On the occasion of his graduation from elementary school, young John Wooden received a piece of paper from his father, Joshua. On one side his father had copied a short verse, later summed up by his son in these few words: “Think clearly, have love in your heart, be honest, and trust in God.” On the other side he had handwritten a list of “Seven Things to Do.” As he handed the paper to the boy, he said only, “Son, try and live up to these things.” The paper remained in the young man’s possession until it was tattered, at which point he transferred its contents to a card.
In a 2005 interview, the coach shared how much the words had framed his daily life. He said, “I tried to live by this and I tried to teach by it. I haven’t always been perfect, but I’ve tried.”
Here are Joshua Wooden’s seven principles for daily living:
Who am I? When no one’s around, who am I? I’m talking about my character, not my reputation. My character is who I really am, while my reputation is merely what others think I am. Are they different? Are there secrets and flaws I don’t want anyone to know about? Have I led people to believe I am better than I am? They say, “You can fool everyone else but you can’t fool yourself.” I’m not sure if that’s true. I can rationalize my flaws and my secrets. I can fool myself.
If I want to be true to myself, me and myself need to have a talk and get things out in the open and on the table so they can be dealt with. “Hey, you know that habit you have? Aren’t you tired of hiding it? Aren’t you tired of knowing, at the end of the day, you’re not the person they think you are? Then do something about it.”
The foundational, and first, step to living a meaningful and productive life that is an example for others to follow, is to be true to yourself. If this trait is not in place, somewhere down the line, you will fall by the wayside.
It has been said, “You cannot love others until you can love yourself.” When you are true to yourself, you will love yourself. Now you are ready to love others. Now you are ready to begin a life of meaning and purpose.
A woman was planning a trip to see her friend in another state. Just before leaving home for the train, she telephoned her friend to make sure everything was in order. She asked, “Who will pick me up at the train station?”
Her friend said, “My husband will.”
“But,” the woman said, “I’ve never met him. How will I know who he is?”
Her friend replied, “Oh, that’s easy. He’ll be the one helping someone.”
That husband had a good reputation but, more importantly, he had a life of meaning because he made a difference. The life of purpose, significance, and meaning always involves helping others.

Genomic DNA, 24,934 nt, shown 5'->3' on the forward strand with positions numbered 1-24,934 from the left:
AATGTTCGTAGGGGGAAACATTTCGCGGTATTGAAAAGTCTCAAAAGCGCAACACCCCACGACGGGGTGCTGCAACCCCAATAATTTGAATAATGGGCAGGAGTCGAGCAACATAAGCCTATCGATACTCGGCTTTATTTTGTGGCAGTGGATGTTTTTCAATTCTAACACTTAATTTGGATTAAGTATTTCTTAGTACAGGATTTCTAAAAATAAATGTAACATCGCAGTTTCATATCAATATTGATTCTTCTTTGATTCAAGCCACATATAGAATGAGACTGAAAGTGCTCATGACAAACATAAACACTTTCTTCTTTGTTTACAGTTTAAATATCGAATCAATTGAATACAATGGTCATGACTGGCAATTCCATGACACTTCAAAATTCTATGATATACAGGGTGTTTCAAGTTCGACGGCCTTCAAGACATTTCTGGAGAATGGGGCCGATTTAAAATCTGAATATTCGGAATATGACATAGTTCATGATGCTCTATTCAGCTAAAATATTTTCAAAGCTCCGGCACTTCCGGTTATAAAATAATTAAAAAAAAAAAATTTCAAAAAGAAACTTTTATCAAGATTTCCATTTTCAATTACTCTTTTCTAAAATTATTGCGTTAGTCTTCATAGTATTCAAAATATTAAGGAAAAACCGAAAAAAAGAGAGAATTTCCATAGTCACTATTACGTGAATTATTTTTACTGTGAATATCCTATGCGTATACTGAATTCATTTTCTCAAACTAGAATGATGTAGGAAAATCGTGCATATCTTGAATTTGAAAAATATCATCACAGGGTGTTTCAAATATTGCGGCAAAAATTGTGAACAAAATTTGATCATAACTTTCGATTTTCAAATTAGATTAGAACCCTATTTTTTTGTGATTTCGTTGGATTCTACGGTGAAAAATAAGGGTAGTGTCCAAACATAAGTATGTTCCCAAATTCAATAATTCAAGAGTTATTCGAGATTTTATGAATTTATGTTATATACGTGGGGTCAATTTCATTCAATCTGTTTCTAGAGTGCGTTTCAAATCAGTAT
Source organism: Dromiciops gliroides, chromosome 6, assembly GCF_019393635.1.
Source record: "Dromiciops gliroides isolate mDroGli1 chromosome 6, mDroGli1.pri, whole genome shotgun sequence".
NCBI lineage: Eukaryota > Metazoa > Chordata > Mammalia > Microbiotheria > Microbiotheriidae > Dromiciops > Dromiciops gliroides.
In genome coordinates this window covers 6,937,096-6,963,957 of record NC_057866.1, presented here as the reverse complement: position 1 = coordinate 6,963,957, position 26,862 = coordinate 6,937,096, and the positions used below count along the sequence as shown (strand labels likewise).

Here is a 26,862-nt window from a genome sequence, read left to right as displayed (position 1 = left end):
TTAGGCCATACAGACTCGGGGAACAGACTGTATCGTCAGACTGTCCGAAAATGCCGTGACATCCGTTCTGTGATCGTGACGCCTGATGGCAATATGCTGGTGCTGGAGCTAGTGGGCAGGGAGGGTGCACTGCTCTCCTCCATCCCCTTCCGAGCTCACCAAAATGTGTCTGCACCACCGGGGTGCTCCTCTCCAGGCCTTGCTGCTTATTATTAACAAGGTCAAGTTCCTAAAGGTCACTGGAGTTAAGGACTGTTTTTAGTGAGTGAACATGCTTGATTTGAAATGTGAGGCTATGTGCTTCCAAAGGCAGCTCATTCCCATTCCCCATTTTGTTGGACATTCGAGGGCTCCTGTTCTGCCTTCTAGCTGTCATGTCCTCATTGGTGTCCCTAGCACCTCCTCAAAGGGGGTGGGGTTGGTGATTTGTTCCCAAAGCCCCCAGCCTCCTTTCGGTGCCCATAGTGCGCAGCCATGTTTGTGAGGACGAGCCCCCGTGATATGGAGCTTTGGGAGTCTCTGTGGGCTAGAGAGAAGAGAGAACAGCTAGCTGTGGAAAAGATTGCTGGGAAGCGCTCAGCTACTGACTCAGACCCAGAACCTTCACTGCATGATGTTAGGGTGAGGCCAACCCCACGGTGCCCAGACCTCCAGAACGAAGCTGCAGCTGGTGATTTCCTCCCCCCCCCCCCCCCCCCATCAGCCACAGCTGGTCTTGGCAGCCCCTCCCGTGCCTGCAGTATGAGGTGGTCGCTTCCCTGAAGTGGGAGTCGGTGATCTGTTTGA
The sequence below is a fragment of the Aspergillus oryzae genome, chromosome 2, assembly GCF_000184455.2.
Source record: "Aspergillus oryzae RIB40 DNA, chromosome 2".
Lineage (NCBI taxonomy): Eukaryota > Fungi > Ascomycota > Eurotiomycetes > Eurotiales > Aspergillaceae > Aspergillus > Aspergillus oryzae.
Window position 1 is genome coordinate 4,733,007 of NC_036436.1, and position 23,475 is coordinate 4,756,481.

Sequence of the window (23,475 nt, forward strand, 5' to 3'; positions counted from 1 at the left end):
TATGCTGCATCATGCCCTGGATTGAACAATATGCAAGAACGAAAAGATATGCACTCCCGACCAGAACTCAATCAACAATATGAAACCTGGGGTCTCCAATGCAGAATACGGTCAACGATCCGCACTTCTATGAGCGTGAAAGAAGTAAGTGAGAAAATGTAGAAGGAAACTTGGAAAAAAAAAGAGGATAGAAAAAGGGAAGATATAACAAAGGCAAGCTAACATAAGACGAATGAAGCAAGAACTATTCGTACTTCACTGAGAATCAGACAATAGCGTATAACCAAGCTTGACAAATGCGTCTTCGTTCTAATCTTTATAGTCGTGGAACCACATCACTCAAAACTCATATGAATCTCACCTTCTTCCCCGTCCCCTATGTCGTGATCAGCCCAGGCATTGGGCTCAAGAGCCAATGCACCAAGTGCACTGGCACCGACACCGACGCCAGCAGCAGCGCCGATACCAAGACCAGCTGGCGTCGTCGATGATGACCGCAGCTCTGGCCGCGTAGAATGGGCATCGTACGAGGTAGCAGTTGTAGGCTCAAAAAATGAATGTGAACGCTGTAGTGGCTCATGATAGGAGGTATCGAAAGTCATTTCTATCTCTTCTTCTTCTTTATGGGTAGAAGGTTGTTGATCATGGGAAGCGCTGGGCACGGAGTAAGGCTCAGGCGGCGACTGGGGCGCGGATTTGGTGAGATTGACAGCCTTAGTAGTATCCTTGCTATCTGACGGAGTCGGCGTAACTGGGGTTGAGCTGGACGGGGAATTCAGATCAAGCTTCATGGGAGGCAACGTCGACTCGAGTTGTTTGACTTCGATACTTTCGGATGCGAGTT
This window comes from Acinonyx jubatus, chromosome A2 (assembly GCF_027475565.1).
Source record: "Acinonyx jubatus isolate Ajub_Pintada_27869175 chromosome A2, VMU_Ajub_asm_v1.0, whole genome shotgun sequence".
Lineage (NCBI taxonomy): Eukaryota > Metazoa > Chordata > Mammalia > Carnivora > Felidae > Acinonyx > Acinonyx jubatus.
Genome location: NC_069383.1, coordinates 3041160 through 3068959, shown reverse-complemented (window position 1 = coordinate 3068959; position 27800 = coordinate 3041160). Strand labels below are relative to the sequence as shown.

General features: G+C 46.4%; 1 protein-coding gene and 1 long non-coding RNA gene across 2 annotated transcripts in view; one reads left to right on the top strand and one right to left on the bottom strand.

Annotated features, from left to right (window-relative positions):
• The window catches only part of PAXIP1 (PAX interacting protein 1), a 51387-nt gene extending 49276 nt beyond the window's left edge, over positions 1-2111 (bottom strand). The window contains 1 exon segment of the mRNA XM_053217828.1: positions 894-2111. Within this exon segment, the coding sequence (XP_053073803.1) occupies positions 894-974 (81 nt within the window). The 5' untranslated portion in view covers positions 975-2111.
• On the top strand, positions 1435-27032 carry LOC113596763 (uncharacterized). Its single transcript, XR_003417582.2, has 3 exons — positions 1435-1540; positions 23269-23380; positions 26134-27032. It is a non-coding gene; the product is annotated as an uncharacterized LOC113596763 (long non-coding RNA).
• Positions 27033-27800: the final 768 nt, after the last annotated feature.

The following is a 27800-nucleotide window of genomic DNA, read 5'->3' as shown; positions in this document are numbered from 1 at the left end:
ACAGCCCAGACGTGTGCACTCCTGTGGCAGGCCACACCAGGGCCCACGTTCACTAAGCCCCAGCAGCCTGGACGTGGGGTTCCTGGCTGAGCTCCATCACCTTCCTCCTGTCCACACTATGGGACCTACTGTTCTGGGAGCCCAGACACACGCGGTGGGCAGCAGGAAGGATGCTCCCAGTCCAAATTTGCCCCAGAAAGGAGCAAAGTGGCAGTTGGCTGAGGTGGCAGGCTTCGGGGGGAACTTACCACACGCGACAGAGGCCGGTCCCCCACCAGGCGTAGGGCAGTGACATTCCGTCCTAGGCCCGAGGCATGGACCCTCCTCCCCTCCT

- Make each day your masterpiece.
A life of meaning and purpose, a life that others notice and follow, is a day-to-day consistent life.
It is no accident life is divided into increments we call, “days.” Yesterdays are happy memories and lessons learned. Tomorrow is only a faint promise, at best. It is today, that I have and, in order to live a meaningful and productive life, each day must be treasured and taken full advantage of. From the moment I get up to the moment I lay my head down again, I must try to make that day a masterpiece.
The Mona Lisa, The David, and The Night Watch are masterpieces because each ounce of paint or marble contributes, as much as it can, to the beauty and perfection. Likewise, a masterpiece day is one where each minute is spent doing only the things that are important such as in the morning, talking to your loved one over breakfast, reading the paper, perhaps doing a crossword; at your job, being organized, focused to get as much good work done as possible and earning your pay; and in the evening, reading to a child, having friends over, or counseling someone that needs help.
How many days remain in your life? Hopefully you have a lot and that means it’s a going to be a long journey. According to Joshua Wooden’s creed, in order to consistently, day-by-day, try to make each day a masterpiece, you’re going to need help from three outside sources: Those that have gone before you, Close friends, and God.
- Drink deeply from good books.
On your journey to a meaningful and productive life, if you look carefully to the side of the road, you will see Jesus, Abraham, Moses, Paul, Lincoln, Gandhi, Washington, Edison and more. Through their writings, and the writings about them, they have left a blueprint to show you the way.
Every day, stop and sit fireside with each one and not only hear, but listen. Drink deeply by analyzing, understanding, believing, and swallowing all the advice they give you. Their wisdom will help you live masterpiece day after masterpiece day.
- Make friendship a fine art.
Strong friendships are carefully built. When the creed says to make friendship a “fine art,” it means you must work at it daily with the goal of making it something beautiful. Friendships are built through consistent interaction, give and take, and listening. They are deepened by accountability, truth, and understanding.
The wisdom of those that have gone before you and the support of your close friends, will help. But the greatest strength that will help you sustain a life-long string of consecutive days where you attempt to make masterpieces, is God. He will give you the faith to believe.
- Build a shelter against a rainy day.
Pretty self-explanatory…however, I don’t think Wooden means this literally.
A shelter could be physical, financial or emotional…family and friendship, afterall, are perhaps the most valuable shelter to be building in your life.
- Pray for guidance, and count and give thanks for your blessings every day.
No day can be a masterpiece day if it doesn’t end with acknowledging your blessings and asking for guidance. Thanks acknowledges to God and you, that He is responsible. Asking for guidance and counsel is important because, while you sleep, God is preparing to help you make the next day, another Masterpiece.